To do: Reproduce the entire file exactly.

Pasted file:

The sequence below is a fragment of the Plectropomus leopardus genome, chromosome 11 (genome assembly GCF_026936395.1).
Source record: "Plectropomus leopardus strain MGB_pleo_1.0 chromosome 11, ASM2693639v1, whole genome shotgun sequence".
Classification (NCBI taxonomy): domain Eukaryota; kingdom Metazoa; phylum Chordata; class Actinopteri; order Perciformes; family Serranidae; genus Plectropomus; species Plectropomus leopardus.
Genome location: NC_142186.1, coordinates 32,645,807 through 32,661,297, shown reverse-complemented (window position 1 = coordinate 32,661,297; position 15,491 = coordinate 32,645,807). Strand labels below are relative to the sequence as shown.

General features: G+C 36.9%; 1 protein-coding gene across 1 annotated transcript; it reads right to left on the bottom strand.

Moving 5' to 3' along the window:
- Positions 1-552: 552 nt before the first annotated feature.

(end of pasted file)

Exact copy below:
The sequence below is a fragment of the Plectropomus leopardus genome, chromosome 11 (genome assembly GCF_026936395.1).
Source record: "Plectropomus leopardus strain MGB_pleo_1.0 chromosome 11, ASM2693639v1, whole genome shotgun sequence".
Classification (NCBI taxonomy): domain Eukaryota; kingdom Metazoa; phylum Chordata; class Actinopteri; order Perciformes; family Serranidae; genus Plectropomus; species Plectropomus leopardus.
Genome location: NC_142186.1, coordinates 32,645,807 through 32,661,297, shown reverse-complemented (window position 1 = coordinate 32,661,297; position 15,491 = coordinate 32,645,807). Strand labels below are relative to the sequence as shown.

General features: G+C 36.9%; 1 protein-coding gene across 1 annotated transcript; it reads right to left on the bottom strand.

Moving 5' to 3' along the window:
- Positions 1-552: 552 nt before the first annotated feature.